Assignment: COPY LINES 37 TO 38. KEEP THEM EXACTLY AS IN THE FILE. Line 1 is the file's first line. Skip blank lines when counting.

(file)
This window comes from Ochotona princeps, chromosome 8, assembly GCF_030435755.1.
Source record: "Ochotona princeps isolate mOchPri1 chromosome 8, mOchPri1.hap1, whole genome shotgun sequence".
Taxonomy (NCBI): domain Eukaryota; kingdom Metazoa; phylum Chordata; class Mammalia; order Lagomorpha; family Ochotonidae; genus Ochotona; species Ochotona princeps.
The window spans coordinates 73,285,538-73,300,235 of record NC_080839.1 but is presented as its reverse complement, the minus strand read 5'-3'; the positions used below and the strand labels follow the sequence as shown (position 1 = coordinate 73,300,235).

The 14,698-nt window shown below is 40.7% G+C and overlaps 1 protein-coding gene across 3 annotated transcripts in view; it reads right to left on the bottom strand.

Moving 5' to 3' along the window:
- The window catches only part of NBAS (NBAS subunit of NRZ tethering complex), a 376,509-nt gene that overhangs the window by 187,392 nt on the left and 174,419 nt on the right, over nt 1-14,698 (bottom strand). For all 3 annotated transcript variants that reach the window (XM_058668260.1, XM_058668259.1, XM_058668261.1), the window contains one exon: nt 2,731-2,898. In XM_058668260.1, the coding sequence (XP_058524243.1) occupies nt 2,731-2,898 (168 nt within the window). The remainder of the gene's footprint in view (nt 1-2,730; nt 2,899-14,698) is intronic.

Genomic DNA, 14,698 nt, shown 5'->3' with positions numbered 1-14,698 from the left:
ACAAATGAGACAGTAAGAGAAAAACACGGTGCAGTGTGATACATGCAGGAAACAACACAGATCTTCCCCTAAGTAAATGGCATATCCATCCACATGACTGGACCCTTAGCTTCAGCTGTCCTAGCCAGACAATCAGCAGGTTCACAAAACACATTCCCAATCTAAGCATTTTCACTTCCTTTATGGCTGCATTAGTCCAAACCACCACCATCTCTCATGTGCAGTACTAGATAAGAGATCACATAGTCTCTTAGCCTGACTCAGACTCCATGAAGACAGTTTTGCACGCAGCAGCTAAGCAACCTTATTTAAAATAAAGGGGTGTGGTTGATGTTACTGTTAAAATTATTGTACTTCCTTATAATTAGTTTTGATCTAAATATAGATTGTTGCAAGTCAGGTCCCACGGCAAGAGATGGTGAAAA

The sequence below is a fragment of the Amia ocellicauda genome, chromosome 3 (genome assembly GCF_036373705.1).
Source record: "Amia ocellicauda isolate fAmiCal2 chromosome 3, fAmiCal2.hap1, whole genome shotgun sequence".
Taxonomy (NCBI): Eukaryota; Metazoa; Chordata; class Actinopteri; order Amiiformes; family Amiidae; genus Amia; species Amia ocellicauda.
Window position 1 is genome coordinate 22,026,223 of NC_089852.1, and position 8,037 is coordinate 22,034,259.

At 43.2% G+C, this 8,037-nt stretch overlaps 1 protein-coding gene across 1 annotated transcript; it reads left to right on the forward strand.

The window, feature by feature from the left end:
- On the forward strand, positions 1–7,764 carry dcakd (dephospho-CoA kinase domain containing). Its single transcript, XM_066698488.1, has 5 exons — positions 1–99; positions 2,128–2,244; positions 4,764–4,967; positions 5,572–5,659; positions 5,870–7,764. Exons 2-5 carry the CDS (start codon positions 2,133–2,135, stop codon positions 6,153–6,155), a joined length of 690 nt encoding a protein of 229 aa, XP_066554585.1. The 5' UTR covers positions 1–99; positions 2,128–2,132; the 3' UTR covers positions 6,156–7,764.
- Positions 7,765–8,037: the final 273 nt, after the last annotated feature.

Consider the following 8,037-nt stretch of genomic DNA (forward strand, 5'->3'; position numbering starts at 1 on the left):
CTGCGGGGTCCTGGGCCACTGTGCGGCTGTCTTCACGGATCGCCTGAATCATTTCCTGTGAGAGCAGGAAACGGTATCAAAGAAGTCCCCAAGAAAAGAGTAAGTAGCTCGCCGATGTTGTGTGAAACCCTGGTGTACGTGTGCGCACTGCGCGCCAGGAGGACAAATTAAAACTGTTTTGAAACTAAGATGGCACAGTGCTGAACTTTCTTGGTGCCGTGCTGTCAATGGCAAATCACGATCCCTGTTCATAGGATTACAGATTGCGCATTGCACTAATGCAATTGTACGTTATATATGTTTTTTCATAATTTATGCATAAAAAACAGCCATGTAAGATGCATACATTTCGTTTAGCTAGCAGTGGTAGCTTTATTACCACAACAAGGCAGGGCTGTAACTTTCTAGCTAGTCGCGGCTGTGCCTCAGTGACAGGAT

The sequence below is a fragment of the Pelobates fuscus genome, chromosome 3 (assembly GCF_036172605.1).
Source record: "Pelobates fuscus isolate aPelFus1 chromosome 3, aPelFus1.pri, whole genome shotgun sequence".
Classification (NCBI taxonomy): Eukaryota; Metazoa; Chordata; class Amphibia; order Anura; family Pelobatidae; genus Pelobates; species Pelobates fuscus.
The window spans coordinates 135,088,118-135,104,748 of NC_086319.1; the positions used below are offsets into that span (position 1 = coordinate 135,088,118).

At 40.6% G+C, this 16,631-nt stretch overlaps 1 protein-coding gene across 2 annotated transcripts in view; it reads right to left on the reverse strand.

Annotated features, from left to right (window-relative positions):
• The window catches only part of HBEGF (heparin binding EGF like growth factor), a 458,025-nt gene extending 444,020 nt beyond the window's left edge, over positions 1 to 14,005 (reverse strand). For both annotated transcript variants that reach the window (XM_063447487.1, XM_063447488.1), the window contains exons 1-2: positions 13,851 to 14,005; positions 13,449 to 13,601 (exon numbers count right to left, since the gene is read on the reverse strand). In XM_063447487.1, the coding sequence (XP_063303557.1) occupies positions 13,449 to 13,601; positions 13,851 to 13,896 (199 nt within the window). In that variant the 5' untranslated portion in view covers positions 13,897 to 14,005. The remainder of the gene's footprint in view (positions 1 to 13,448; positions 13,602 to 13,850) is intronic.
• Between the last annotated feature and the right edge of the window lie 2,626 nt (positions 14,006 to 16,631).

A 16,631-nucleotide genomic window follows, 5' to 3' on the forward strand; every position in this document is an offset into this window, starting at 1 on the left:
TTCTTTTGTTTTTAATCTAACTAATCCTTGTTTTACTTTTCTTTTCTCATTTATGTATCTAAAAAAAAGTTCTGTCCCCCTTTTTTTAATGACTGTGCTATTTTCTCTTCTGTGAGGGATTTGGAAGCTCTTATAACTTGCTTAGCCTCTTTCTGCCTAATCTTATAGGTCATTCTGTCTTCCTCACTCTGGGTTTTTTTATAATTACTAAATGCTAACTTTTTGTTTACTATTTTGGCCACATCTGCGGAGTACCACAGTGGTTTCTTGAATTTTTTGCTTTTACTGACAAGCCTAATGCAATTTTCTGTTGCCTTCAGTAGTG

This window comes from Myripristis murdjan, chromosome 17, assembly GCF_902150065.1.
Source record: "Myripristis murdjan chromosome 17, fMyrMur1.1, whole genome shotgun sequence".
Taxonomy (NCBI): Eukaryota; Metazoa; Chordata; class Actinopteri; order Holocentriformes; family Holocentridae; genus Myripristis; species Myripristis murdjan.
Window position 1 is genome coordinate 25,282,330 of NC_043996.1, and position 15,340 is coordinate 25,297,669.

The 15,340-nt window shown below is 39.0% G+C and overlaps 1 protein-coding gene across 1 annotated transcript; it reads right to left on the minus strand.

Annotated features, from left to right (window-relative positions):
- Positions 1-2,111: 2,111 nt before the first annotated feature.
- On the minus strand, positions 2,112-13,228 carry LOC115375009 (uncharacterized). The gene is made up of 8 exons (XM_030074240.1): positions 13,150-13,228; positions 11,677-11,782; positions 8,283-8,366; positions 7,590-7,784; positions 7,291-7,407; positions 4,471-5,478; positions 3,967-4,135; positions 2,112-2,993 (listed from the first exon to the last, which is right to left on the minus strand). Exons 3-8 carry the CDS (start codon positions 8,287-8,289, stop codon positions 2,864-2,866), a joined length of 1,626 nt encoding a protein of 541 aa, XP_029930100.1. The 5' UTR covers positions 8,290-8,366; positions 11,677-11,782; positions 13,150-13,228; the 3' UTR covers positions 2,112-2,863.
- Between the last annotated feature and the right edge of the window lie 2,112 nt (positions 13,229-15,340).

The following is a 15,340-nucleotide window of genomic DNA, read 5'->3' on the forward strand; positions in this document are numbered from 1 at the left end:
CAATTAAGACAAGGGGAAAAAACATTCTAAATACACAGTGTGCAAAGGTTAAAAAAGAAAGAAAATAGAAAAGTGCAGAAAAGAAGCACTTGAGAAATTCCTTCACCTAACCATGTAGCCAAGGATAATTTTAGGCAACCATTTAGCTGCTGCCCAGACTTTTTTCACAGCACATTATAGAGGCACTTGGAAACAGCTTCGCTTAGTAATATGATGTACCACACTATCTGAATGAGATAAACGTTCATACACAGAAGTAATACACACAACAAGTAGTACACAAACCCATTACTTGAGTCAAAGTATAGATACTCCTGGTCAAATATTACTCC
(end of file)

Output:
- On the minus strand, positions 2,112-13,228 carry LOC115375009 (uncharacterized). The gene is made up of 8 exons (XM_030074240.1): positions 13,150-13,228; positions 11,677-11,782; positions 8,283-8,366; positions 7,590-7,784; positions 7,291-7,407; positions 4,471-5,478; positions 3,967-4,135; positions 2,112-2,993 (listed from the first exon to the last, which is right to left on the minus strand). Exons 3-8 carry the CDS (start codon positions 8,287-8,289, stop codon positions 2,864-2,866), a joined length of 1,626 nt encoding a protein of 541 aa, XP_029930100.1. The 5' UTR covers positions 8,290-8,366; positions 11,677-11,782; positions 13,150-13,228; the 3' UTR covers positions 2,112-2,863.
- Between the last annotated feature and the right edge of the window lie 2,112 nt (positions 13,229-15,340).